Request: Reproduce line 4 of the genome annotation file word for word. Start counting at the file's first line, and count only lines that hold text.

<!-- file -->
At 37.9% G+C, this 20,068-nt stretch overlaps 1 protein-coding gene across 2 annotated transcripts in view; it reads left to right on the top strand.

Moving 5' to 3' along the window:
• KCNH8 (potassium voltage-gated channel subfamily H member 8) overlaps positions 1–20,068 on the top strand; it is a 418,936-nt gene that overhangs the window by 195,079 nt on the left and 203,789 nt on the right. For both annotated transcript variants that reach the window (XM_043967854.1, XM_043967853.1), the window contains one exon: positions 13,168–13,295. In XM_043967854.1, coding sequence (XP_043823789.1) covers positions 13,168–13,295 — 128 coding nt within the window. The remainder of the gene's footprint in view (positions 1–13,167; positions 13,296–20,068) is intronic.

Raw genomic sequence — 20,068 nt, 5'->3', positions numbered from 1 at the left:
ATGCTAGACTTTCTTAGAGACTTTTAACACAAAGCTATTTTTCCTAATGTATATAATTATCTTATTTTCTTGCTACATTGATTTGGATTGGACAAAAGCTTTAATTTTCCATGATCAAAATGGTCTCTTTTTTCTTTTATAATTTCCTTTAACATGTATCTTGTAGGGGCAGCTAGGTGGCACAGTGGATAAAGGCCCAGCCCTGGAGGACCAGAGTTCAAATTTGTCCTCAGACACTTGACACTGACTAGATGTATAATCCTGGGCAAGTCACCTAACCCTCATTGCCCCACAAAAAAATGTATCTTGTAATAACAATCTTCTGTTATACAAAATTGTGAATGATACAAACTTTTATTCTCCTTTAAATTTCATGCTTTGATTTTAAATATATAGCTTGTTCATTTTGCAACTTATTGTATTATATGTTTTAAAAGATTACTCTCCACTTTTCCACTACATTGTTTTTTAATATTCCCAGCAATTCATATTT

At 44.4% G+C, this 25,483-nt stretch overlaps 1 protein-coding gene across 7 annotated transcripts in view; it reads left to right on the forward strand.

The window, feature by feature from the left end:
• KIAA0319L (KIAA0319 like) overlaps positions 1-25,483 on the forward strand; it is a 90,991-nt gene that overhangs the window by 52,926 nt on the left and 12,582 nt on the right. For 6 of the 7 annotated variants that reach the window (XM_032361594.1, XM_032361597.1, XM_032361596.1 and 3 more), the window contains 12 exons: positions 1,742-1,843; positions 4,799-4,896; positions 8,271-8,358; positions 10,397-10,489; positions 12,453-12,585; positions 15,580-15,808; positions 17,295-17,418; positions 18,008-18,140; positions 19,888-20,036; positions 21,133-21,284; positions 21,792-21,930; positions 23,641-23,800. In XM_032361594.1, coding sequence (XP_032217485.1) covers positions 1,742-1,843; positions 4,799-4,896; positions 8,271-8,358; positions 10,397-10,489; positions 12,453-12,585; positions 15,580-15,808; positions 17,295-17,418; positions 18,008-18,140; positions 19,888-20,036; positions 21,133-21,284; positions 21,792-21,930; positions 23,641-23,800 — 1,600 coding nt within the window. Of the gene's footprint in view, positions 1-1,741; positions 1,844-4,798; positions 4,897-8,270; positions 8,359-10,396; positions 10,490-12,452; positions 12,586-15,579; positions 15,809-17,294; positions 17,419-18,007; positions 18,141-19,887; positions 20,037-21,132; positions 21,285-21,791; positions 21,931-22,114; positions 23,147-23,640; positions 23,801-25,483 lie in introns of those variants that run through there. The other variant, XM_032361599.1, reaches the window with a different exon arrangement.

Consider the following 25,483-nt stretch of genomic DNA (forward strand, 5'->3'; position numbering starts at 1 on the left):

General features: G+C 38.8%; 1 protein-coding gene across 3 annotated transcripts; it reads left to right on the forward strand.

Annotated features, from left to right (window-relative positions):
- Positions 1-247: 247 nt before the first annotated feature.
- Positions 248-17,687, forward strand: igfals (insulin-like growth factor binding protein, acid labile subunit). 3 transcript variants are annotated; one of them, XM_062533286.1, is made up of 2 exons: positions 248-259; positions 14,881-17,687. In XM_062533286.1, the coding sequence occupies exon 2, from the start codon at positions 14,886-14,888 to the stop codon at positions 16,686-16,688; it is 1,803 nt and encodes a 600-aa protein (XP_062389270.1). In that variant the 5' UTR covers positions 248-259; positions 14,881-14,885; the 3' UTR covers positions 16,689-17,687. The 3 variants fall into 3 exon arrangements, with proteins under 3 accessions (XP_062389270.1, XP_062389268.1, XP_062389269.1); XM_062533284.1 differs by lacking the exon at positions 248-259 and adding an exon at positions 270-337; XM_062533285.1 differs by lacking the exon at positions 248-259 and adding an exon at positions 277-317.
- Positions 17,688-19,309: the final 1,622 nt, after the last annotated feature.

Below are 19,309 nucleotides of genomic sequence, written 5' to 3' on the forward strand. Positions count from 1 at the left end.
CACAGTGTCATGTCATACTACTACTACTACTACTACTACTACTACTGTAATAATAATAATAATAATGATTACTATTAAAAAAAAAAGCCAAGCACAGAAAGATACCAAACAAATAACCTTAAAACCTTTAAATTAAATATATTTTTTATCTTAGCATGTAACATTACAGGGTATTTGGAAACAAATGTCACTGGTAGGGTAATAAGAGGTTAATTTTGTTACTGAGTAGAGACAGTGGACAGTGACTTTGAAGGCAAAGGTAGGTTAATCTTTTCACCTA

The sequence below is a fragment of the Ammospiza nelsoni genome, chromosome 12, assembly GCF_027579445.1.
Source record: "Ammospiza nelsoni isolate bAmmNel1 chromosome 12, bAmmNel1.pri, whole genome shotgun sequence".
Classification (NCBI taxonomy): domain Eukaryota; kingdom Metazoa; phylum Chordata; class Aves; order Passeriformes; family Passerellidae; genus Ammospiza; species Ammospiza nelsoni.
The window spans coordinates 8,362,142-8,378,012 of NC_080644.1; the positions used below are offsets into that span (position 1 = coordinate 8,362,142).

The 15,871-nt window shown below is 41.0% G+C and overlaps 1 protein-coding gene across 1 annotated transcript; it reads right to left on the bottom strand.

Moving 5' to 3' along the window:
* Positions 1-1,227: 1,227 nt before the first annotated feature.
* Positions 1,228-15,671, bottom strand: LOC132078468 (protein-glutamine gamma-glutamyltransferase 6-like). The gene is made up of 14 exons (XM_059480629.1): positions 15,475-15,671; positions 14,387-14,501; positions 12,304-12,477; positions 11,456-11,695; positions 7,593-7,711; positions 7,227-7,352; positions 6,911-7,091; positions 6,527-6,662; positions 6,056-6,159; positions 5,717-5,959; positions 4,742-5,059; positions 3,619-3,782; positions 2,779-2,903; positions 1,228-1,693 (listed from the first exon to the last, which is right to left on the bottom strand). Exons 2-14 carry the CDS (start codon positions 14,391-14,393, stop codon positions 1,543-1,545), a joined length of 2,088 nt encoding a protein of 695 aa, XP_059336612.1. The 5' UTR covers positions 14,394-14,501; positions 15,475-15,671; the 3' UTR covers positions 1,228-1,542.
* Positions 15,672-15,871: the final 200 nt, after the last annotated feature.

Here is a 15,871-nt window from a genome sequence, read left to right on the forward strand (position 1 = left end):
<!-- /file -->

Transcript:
Raw genomic sequence — 20,068 nt, 5'->3', positions numbered from 1 at the left: